Current account shrinks

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Current account shrinks


Korea posted a surplus in its current account balance for the 14th consecutive year in 2011 on the back of strong export growth, but the surplus shrank from 2010 as the sovereign debt crisis in the euro zone took its toll on the heavily export-reliant economy.

According to the Bank of Korea (BOK) yesterday, the current account posted a $27.7 billion surplus last year, extending a rally that dates back to 1998. Last year’s surplus, while somewhat downsized, still ranks as the fifth-largest recorded in the nation’s history, but falls short of the record $32.8 billion set in 2009.

The strong result was largely fed by resilient export growth, which improved 19.3 percent to $556.5 billion last year from 2010, when imports expanded aggressively.

Imports continued to outpace exports last December, climbing 13.6 percent on-year to reach $45.5 billion as the price of raw materials such as crude oil and gas shot up. Exports grew a weaker 10.8 percent to finish at $48.9 billion as global demand for telecoms devices and display panels fell.

Weaker demand from Europe also played a significant role, plummeting 19.7 percent in December after registering a 5.1 percent slide the previous month. Although shipments to the financially troubled Continent still rose 4 percent for the year, this pales in comparison to Korea’s export growth to Japan (40.9 percent). Shipments to the U.S. also fell by a similar level in the previous two months.

As a result, the current account surplus posted a smaller surplus in December than November, shifting down from $4.56 billion to $3.96 billion. It is expected to further contract this month.

“We may see a deficit in January,” said Kim Young-bae, head of the BOK’s economic statistics department, adding that this would not necessarily indicate that the country’s strong economic fundamentals are under threat.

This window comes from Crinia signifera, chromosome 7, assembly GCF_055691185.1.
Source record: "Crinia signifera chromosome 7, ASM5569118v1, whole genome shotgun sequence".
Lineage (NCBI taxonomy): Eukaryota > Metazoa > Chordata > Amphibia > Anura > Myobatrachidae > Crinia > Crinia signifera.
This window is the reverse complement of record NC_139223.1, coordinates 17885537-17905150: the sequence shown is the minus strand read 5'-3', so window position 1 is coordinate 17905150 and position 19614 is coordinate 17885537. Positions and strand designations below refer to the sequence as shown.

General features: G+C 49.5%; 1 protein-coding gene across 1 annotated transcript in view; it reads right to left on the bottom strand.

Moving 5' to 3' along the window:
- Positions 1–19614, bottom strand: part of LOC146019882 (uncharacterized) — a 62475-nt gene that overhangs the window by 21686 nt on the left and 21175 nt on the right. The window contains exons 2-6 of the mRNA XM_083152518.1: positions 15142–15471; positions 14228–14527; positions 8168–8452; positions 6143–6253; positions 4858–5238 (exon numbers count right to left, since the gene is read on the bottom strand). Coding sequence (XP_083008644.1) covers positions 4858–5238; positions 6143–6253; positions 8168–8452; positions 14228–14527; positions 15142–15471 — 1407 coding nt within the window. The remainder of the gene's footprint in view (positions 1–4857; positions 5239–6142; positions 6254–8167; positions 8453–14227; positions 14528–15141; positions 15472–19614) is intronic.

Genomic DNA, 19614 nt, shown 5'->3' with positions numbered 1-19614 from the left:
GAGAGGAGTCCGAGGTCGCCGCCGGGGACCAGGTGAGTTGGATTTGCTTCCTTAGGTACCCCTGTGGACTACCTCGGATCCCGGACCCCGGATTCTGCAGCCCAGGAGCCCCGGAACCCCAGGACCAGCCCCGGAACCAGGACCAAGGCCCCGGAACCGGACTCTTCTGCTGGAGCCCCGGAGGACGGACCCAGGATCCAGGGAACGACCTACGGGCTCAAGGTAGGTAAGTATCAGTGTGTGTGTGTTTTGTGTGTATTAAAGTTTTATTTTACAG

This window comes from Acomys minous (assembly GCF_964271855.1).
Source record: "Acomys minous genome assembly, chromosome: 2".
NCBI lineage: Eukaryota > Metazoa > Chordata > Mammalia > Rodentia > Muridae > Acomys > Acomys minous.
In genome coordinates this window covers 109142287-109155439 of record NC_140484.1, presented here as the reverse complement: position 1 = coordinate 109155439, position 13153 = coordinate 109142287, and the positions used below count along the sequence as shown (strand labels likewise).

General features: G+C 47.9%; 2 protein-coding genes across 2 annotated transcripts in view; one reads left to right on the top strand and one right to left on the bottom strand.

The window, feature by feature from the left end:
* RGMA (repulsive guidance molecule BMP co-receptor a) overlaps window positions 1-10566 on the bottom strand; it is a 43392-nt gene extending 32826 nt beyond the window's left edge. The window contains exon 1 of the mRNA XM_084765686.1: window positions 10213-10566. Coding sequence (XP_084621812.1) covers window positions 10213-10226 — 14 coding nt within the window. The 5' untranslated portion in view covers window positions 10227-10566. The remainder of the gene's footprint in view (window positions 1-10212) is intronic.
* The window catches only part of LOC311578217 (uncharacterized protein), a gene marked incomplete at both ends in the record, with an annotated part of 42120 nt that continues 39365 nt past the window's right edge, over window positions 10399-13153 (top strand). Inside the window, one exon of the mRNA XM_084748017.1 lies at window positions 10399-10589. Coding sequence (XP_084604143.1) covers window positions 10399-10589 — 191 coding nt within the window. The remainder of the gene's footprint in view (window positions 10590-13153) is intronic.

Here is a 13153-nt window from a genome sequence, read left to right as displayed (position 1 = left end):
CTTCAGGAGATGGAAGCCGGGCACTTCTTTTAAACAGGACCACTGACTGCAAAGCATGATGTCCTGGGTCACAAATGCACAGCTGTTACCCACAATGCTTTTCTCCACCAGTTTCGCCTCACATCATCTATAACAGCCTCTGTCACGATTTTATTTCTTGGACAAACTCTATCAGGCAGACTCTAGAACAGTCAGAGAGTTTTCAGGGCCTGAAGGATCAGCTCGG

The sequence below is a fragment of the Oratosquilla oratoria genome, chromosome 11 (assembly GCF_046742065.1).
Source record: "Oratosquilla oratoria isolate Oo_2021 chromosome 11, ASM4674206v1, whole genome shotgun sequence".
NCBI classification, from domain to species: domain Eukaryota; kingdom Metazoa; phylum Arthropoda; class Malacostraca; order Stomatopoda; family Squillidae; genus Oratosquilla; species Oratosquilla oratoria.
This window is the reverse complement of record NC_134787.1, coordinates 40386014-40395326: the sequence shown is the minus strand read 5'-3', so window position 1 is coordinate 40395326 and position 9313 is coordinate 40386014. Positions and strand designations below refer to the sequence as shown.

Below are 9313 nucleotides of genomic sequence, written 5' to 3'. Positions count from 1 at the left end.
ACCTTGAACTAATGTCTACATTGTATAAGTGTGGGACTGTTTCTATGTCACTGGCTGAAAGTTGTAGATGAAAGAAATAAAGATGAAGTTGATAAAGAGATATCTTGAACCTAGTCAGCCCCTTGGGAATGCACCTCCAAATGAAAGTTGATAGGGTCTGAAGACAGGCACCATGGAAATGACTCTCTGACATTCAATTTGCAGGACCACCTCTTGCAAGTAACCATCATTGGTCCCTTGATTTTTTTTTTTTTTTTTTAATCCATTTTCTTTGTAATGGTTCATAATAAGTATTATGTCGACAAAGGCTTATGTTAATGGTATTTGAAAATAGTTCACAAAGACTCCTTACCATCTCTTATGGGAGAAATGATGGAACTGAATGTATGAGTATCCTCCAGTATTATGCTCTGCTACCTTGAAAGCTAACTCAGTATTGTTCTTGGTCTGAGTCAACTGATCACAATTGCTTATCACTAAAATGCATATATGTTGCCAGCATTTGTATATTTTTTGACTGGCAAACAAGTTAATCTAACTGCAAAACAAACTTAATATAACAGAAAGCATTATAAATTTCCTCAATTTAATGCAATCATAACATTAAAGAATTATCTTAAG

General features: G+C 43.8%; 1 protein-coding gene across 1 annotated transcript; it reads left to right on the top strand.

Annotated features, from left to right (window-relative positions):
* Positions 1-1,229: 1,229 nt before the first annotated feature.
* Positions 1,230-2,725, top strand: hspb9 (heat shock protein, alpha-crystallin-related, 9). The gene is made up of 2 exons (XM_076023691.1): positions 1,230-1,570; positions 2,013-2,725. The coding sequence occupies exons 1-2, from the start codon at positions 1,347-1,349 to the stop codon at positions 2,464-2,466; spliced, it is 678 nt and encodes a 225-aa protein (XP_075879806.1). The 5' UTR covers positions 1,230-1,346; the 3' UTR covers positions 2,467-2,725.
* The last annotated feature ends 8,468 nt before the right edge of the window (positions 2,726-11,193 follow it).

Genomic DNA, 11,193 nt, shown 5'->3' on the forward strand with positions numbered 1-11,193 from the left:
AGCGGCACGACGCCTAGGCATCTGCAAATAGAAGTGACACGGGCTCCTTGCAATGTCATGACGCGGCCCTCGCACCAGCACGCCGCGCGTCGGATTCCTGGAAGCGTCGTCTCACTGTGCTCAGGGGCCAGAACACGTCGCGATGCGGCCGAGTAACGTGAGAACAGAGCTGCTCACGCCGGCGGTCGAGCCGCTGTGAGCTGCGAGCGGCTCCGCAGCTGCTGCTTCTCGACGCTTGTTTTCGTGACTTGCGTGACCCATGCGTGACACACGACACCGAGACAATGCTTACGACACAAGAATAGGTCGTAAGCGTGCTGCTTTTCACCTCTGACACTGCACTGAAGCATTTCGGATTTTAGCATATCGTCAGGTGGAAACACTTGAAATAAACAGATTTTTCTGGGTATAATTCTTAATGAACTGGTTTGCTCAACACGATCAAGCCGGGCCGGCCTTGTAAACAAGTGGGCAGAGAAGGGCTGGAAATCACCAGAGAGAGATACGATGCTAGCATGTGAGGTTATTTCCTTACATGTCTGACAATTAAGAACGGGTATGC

“Companies usually see exports rise in December then shrink in the first two months of the year, due to the Lunar New Year holidays,” Kim said. “Even in the first two months of 2010, the current account posted a deficit, whereas last January the surplus was distinctively low.”

But the BOK official stressed there are still positives to be taken from the surging imports.

“In fact, rising imports could lead to additional purchases of equipment and facilities, which could later serve as foundations for further export growth,” Kim said.

Yet fears remain as the euro zone debt crisis that is putting a dent in the global economy is showing few signs that it will improve in the short term.

U.S. Federal Reserve Chairman Ben Bernanke projected last week that the low-growth trend in the global market will likely continue for at least two years. The International Monetary Fund also lowered its economic outlook for the global economy, as well as for China, and downgraded Korea’s outlook by 0.9 percentage point to 3.5 percent.

By Lee Ho-jeong []

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